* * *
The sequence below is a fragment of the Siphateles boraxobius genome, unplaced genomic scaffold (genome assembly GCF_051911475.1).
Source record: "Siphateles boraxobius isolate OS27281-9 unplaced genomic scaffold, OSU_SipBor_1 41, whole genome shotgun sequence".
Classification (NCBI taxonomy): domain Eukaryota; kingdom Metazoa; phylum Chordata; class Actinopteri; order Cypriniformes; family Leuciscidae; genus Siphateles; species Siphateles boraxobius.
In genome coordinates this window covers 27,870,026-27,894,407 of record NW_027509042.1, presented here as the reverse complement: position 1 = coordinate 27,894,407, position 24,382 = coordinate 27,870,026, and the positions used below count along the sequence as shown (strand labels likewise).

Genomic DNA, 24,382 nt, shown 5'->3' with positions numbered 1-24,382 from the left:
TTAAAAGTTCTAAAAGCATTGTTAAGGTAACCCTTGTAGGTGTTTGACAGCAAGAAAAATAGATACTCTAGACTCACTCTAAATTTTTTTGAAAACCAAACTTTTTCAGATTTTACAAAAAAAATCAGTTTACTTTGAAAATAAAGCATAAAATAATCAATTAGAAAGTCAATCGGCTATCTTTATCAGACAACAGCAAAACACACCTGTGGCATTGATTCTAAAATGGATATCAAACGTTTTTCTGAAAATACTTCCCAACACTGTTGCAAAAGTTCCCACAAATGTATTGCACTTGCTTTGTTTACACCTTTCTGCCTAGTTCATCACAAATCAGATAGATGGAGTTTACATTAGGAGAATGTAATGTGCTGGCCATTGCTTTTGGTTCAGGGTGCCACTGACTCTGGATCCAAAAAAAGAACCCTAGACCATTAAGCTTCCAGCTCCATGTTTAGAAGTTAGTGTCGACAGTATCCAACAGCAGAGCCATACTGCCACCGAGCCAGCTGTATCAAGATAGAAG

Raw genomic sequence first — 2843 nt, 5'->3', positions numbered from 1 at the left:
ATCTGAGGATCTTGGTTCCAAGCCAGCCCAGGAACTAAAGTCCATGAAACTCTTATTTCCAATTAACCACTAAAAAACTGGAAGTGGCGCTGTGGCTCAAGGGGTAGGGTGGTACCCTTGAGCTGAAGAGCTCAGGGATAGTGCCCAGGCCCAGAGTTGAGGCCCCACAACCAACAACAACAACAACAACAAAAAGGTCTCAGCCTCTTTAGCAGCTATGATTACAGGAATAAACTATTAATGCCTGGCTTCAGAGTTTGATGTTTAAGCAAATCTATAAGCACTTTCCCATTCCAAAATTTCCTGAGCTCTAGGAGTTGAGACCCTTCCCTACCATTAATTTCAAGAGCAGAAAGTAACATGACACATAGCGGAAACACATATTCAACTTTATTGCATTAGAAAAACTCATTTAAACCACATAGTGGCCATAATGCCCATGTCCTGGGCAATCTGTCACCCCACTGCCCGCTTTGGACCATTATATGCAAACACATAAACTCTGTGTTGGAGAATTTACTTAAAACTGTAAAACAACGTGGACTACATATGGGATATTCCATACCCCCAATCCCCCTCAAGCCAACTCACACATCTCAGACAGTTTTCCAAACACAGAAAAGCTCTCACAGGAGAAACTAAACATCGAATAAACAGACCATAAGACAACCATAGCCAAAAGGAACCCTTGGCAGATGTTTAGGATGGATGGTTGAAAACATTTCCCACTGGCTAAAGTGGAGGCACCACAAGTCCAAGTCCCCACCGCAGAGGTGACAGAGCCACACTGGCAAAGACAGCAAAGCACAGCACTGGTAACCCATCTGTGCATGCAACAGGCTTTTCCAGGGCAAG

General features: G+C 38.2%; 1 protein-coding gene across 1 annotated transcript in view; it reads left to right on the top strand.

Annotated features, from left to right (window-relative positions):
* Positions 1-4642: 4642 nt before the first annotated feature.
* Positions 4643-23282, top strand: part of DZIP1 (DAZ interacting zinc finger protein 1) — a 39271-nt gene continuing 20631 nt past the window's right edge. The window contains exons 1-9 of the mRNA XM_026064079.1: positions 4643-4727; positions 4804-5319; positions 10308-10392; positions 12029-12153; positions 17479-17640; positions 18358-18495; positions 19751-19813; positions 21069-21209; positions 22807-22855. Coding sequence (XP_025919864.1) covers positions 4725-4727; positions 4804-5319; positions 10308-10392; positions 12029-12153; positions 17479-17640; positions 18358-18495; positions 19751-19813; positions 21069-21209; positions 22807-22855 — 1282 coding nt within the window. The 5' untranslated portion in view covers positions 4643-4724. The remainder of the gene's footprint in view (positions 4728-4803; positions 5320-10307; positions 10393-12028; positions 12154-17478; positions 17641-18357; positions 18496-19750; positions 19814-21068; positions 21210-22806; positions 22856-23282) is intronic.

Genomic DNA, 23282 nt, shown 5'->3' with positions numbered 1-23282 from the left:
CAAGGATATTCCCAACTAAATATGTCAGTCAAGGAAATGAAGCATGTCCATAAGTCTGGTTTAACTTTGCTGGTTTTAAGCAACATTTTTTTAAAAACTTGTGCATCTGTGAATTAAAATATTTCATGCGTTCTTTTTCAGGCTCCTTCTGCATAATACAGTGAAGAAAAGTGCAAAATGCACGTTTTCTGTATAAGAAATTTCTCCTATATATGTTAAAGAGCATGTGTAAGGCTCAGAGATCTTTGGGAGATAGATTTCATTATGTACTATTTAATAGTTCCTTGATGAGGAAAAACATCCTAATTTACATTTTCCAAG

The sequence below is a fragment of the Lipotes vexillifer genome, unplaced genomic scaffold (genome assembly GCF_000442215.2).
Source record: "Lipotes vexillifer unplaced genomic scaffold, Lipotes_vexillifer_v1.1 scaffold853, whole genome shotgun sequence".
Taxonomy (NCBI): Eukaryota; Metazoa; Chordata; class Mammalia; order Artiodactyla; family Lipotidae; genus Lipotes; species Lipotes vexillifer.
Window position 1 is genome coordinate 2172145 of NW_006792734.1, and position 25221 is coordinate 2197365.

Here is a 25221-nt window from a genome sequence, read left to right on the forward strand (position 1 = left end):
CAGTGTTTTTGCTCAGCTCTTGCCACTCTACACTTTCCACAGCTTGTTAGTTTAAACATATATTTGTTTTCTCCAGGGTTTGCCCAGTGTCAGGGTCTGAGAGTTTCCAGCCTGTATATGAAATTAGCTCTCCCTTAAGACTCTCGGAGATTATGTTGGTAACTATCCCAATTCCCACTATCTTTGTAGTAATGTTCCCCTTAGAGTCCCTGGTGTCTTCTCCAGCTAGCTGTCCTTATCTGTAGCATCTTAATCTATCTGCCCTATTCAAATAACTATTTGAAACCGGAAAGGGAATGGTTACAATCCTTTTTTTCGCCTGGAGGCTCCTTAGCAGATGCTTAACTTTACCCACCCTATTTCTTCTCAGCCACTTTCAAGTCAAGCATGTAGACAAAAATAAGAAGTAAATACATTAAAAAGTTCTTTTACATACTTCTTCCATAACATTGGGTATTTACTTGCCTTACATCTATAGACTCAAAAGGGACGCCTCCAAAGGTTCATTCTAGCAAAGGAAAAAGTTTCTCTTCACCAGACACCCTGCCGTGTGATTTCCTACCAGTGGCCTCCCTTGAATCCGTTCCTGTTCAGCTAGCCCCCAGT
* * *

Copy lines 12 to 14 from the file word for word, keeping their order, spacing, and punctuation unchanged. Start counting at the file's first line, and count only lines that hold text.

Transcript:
* Positions 4643-23282, top strand: part of DZIP1 (DAZ interacting zinc finger protein 1) — a 39271-nt gene continuing 20631 nt past the window's right edge. The window contains exons 1-9 of the mRNA XM_026064079.1: positions 4643-4727; positions 4804-5319; positions 10308-10392; positions 12029-12153; positions 17479-17640; positions 18358-18495; positions 19751-19813; positions 21069-21209; positions 22807-22855. Coding sequence (XP_025919864.1) covers positions 4725-4727; positions 4804-5319; positions 10308-10392; positions 12029-12153; positions 17479-17640; positions 18358-18495; positions 19751-19813; positions 21069-21209; positions 22807-22855 — 1282 coding nt within the window. The 5' untranslated portion in view covers positions 4643-4724. The remainder of the gene's footprint in view (positions 4728-4803; positions 5320-10307; positions 10393-12028; positions 12154-17478; positions 17641-18357; positions 18496-19750; positions 19814-21068; positions 21210-22806; positions 22856-23282) is intronic.

Genomic DNA, 23282 nt, shown 5'->3' with positions numbered 1-23282 from the left:
CAAGGATATTCCCAACTAAATATGTCAGTCAAGGAAATGAAGCATGTCCATAAGTCTGGTTTAACTTTGCTGGTTTTAAGCAACATTTTTTTAAAAACTTGTGCATCTGTGAATTAAAATATTTCATGCGTTCTTTTTCAGGCTCCTTCTGCATAATACAGTGAAGAAAAGTGCAAAATGCACGTTTTCTGTATAAGAAATTTCTCCTATATATGTTAAAGAGCATGTGTAAGGCTCAGAGATCTTTGGGAGATAGATTTCATTATGTACTATTTAATAGTTCCTTGATGAGGAAAAACATCCTAATTTACATTTTCCAAG